Virus modified to target tumors shows promise in fighting childhood eye cancer

February 7, 2019

Scientists from the Sant Joan de Déu Research Institute in Spain have engineered a virus to be able to remove tumors involved in retinoblastoma, a rare form of eye cancer in children. The goal is that this new technique will be able to prevent the need for eye removal as well as preventing the cancer from spreading to the brain.

Current treatments used today, such as chemotherapy, are typically the first option. These efforts, however, fail for around 30% of cases as the cancer develops drug resistance. When this occurs, surgery potentially leading to blindness in one or both eyes is often the only remaining option.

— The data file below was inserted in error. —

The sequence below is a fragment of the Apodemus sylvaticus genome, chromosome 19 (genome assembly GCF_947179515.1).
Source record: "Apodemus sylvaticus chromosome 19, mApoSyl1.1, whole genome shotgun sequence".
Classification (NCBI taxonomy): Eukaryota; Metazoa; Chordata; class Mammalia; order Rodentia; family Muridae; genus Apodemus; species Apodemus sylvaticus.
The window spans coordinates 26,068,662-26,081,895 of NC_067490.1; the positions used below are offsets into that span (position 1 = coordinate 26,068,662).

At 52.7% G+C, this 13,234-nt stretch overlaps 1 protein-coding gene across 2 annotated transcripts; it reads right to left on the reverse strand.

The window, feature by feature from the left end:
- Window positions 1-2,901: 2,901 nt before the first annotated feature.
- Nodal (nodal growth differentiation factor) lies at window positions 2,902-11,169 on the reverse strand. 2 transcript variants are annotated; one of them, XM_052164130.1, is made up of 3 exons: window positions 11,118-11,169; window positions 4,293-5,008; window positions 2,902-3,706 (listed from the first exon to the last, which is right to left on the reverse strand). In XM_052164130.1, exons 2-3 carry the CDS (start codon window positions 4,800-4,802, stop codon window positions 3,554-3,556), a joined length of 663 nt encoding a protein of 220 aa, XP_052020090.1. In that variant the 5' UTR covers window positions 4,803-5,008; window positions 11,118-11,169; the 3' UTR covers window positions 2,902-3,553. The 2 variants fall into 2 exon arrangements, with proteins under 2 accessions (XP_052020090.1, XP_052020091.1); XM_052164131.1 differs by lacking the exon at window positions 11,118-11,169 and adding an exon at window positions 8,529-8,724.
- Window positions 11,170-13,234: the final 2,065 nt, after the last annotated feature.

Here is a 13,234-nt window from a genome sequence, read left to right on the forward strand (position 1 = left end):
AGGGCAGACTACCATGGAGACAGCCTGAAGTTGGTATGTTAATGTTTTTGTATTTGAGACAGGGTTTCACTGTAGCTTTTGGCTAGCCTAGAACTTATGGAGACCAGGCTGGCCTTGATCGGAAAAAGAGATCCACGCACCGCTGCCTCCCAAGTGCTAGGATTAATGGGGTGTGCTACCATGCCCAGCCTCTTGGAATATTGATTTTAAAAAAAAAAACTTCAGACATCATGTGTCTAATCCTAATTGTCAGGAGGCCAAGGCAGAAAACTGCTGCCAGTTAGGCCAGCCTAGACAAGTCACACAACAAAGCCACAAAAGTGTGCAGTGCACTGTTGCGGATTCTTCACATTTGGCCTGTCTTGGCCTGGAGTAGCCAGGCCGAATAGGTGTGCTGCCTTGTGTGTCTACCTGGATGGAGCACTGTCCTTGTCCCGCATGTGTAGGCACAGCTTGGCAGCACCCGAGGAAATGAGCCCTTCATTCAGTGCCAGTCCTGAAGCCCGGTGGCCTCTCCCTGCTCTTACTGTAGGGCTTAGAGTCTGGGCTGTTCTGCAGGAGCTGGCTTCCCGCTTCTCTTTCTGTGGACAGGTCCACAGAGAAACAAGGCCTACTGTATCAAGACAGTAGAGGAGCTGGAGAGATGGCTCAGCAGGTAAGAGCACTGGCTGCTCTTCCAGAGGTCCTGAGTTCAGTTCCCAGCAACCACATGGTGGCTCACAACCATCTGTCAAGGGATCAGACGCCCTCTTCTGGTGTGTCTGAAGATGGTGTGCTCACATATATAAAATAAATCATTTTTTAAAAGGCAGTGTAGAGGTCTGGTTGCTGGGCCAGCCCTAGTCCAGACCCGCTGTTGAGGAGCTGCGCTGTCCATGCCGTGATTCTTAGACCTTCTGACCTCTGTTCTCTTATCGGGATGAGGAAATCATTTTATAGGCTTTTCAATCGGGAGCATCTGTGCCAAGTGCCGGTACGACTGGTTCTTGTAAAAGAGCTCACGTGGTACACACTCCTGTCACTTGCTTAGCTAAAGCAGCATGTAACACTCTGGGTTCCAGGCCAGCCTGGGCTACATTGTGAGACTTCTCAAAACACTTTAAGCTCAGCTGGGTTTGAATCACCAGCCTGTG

Individuals often develop this form of cancer as a result of a specific mutation within their genetic makeup. According to head researcher, Angel Carcabosa, this mutation also presents a specific marker on the cancer-causing cells which can be targeted by these genetically engineered viruses. In early clinical trials, they have found this form of treatment effective in reducing small retinoblastoma tumors for two children, both two years old.

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